Be it the aerospace industry or the automotive industry, for the purpose of equestrian or airplane, sheet metal is the backbone of the modern industry. A strong backbone is a desideratum for a fine product.
Sheet metal design plays a vital role in the making of a strong backbone. A designer must have a clear set of goals and design strategies established to ensure that part design is cost effective and can be easily manufactured. Function, attachment method, mechanical properties and manufacturing properties should be mulled over before moving well into the design cycle.The jarring difference between a slice of flat sheet metal and the body of a car is the testimony of the power of design. Depending on the previously decided objective, some would be labeled as good sheet metal design practice while others would be categorized as bad sheet metal design practice.
7 Must-Follow Sheet Metal Design Guidelines
Based on some standard design for manufacturing practices, thorough analysis of results and changing industrial requirements, following are the design guidelines that you should be following to improve your sheet metal design.
1. Modules of rupture
A sheet metal’s ability to withstand stress in a flexure test is an essential facet of sheet metal design. Depending on the process adopted for bending, the K-factor in the area of bending is usually visualized. In the course of bending, the outer surface of the sheet metal witnesses more strain than the inner surface. Bending the sheet metal beyond a point would result in cracks on the outer surface. This point is named as minimum bend radius.
A sheet metal designer should always conceive design ideas with minimum bend radius relating to the thickness of the sheet metal. In case of design intent with increased minimum bend radius, the sheet metal would need to undergo various processing such as polishing or grounding.
2. Structured grooves, hole and slot
Punching is an economical modus operandi for creating holes in a sheet metal. A basic rule of thumb while considering such design is to make provision for a minimum hole, slot or groove size. In such a case, manufacturing becomes easy requiring minimum (and error-free) punching, eliminating the prospects of breakage. An important design tip is to make provision for holes whose diameter is equal or more than the sheet metal thickness.
3. Minimum Sheet Metal Bending Radius
|This is controlled by the tool and process preferred. The ductility and inner bend radius of a sheet metal is inversely proportionate to each other. The nature of several grades of sheet metal needs to be always taken into consideration in the course of designing. A Design for Manufacturability software often takes all these factors into consideration, proposing an accepted industrial standard accommodating the design idea of a designer.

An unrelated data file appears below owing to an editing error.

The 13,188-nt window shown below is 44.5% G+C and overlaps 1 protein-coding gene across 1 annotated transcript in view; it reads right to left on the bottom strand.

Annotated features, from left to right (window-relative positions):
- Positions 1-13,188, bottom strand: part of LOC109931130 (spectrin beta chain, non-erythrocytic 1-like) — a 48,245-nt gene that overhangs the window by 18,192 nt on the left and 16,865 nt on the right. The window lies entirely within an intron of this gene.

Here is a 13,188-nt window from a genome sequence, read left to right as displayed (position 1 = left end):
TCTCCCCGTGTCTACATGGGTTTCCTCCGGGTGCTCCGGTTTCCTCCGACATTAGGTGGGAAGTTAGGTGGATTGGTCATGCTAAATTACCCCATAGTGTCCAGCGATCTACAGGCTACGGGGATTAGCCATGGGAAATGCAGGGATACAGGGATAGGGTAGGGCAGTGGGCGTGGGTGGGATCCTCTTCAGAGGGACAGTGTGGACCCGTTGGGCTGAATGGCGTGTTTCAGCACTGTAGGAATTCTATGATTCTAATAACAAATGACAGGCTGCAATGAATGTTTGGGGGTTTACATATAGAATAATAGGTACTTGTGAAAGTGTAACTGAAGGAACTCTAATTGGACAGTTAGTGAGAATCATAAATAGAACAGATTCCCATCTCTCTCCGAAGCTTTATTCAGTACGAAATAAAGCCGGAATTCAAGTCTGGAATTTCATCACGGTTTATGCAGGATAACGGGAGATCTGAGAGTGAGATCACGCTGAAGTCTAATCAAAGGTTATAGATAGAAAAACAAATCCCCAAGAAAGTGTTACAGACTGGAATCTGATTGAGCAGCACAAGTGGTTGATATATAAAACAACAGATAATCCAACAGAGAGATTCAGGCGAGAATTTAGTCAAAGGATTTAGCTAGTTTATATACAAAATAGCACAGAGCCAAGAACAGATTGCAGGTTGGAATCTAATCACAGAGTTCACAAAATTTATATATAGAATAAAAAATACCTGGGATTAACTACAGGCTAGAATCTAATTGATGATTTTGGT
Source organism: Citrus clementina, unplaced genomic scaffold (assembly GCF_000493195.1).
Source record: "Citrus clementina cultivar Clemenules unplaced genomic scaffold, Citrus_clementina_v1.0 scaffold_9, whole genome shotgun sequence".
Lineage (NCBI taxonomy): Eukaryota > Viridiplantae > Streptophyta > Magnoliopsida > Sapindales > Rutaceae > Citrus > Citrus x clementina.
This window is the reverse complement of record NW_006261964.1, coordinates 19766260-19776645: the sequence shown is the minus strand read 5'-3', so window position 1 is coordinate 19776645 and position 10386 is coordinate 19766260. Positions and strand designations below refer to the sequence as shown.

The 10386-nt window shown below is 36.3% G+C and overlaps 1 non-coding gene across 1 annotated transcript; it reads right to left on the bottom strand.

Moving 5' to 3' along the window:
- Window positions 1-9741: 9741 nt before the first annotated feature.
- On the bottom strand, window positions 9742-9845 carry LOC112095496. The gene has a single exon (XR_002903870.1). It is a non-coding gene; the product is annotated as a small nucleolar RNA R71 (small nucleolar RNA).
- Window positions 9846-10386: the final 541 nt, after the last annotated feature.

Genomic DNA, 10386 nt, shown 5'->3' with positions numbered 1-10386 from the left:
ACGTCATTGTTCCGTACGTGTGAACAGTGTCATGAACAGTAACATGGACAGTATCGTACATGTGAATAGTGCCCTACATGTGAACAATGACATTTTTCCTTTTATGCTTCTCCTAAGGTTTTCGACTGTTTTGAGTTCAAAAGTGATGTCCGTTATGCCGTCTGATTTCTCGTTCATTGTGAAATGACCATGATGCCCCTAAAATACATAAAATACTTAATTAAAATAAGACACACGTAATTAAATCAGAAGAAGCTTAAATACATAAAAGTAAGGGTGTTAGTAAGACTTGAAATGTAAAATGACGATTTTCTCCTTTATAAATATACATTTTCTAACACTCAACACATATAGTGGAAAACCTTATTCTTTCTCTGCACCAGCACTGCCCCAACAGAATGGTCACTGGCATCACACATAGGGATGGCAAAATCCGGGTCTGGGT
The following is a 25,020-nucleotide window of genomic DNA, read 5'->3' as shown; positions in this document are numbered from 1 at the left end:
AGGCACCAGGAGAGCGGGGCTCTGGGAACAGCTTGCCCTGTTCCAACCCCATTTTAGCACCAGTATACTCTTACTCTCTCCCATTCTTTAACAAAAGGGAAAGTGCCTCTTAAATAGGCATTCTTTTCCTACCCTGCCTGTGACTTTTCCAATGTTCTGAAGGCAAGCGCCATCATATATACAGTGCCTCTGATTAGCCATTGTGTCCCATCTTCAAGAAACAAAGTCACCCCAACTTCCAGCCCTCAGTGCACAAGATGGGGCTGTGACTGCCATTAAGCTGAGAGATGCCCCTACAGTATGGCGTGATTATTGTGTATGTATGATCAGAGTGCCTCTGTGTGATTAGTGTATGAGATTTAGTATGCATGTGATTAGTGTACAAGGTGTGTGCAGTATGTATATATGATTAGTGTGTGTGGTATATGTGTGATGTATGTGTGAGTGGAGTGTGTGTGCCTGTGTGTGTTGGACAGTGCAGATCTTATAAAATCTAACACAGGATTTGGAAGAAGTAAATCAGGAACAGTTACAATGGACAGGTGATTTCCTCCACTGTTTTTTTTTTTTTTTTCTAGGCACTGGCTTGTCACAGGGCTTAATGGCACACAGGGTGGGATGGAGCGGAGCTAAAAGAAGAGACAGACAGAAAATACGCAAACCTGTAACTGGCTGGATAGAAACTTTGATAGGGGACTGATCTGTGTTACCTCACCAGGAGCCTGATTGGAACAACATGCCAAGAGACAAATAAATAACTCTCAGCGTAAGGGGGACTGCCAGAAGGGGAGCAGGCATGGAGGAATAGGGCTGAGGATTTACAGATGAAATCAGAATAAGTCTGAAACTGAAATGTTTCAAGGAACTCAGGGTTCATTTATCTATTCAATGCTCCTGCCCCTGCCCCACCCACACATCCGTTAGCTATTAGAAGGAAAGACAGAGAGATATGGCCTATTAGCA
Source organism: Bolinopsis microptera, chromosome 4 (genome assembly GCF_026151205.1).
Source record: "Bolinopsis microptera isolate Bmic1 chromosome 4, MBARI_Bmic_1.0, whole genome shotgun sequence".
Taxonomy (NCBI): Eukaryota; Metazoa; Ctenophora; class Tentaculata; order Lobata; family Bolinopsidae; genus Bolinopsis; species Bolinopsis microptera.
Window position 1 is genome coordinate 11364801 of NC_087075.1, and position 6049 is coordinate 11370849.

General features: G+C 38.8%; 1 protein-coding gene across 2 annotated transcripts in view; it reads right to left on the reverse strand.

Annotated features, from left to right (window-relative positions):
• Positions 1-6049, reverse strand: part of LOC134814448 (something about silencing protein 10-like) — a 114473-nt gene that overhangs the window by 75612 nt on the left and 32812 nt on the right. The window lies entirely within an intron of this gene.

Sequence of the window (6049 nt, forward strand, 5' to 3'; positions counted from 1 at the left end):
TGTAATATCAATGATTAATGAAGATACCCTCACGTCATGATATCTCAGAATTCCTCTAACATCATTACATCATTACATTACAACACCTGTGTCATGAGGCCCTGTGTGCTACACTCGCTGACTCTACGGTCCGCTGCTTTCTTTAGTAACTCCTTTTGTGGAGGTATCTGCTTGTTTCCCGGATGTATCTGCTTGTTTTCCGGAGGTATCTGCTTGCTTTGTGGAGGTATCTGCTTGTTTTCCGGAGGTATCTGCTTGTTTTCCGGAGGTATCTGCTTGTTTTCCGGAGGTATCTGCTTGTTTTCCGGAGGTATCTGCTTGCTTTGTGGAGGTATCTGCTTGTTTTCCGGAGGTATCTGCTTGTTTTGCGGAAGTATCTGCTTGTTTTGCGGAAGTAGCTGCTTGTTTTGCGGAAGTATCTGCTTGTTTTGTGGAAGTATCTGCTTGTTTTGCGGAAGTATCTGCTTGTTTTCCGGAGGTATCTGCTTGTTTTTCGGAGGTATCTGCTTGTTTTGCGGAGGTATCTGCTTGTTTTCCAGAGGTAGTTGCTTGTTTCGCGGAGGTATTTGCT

4. Fabrication alternatives
Sheet metal, depending on their end use, often make use of variegated processes. Welding is one such process which may require rigorous grinding. In such a case, the designer must leave sufficient room to accommodate this fabrication option.
5. Minimum Flange Width
Flanges make the process of creation of a sheet metal part quick and convenient. In the course of conceptualizing a flange, the following should always be taken into consideration – Flange width must never be less than four times the thickness of the sheet metal. On failing to do so, the tool of choice will leave a mark on the sheet metal surface.
Most sheet metal designers include a provision for brackets in their design, not having weighed the available alternates. Is welding an absolute necessity or cutting the base material would lead to similar end results as well? Can mechanical fasteners help you achieve similar design goals? Efficient and simple design with minimal cost is the final goal for all designers!
7. Wiping die bending
Edge bending is one of the many processes of sheet metal. While this process has many advantages, failing to use this effectively can give rise to unwanted complexities. At the time of drafting a design with bend forming, make provision for angles less than 90 degrees as it would entail less cost and minimal use of complex equipment.
While designers with their penchant for details strive for perfection, it may involve volumes of design rules and guidelines to ensure manufacturability and assembly. These guidelines can be hard to remember and time-consuming to check. Following most of the above mentioned guidelines, the presence of an efficient design for manufacturing and assembly software in the entire equation would ensure an error free end design. Faultless design translates into the optimum utilization of resources at an organization’s disposal.
Further, the ever changing industrial practices demands an automated and standardized process to review all the design for manufacturing guidelines
Learn more about what makes a great sheet metal design. Download the complete DFM eBook here